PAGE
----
Point well taken
Posted by Linda on December 04, 1997 at 11:54:21:
In response to On My Soapbox, written by MB on December 03, 1997 at 14:45:15
] ] But, it may spark the interest of an 8-year old who may go on to read the real thing when old enough to handle the language. It could also be used as a read-aloud to pre-schoolers.
] As a children's librarian, I must admit that it pains me to hear things like this. There are so many great books for kids and young adults that they should be reading at that age and level.[snip]
I am not an educator and I do not have children of my own. I do have several nieces, nephews, godchildren who receive books from us on every gift giving occasion. I try to choose the books carefully and make sure that they are age-appropriate. I do not give simplified versions of classics; but I do make one exception to that, Tales From Shakespeare by Charles and Mary Lamb and from a purely personal experience..
I found this book in my school library. I cannot remember when (I went to the same school from grades 1-12) but I was less than 13, I am sure. I really liked the stories. When I got to high school and had to study the real Shakespeare, I found it easier to understand those works that I had read in the simplified version. Therefore, hoping to give the same advantage to those children that I love most, I have given copies of this book to several of them at around age 12. Must admit that I do not know if they read the books, or if they did, if they helped.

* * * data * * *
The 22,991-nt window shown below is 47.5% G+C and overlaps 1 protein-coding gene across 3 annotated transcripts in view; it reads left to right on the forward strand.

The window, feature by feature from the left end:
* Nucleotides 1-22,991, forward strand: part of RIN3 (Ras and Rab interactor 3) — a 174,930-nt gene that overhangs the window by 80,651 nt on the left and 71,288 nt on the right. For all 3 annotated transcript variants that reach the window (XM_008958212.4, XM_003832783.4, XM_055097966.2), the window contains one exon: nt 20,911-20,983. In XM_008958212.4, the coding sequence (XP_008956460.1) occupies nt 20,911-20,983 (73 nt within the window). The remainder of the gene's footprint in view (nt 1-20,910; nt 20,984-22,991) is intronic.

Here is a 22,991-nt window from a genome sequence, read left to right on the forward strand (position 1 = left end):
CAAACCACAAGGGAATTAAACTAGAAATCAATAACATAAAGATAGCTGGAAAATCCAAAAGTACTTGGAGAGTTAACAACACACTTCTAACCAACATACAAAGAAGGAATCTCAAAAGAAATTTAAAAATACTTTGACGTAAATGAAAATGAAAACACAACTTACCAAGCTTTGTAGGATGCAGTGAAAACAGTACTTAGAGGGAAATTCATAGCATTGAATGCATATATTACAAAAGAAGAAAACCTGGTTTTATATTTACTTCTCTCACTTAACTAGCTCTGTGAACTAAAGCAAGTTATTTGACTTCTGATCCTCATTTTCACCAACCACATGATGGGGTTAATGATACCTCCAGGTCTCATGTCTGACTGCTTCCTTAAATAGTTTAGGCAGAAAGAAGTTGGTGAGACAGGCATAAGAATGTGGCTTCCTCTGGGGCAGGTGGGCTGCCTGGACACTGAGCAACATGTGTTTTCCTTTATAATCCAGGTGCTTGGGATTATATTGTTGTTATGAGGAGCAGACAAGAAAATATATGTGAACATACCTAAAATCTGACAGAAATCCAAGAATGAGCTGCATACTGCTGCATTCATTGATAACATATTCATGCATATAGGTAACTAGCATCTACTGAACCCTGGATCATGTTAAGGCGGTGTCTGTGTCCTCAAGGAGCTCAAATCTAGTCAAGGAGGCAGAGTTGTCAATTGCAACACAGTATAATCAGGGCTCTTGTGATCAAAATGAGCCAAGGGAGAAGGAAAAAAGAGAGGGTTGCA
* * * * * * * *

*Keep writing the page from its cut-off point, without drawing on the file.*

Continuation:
]Sorry to rant like this (and I certainly don't mean it personally, Linda!), but this is a personal source of discouragement for me.
No need to apologize and I certainly do not take it personally. I appreciate hearing the perspective of someone who is knowledgeable about children's learning patterns. In light of this sharing of your better understanding, I will reconsider my attitude toward simplified versions of classics for children.
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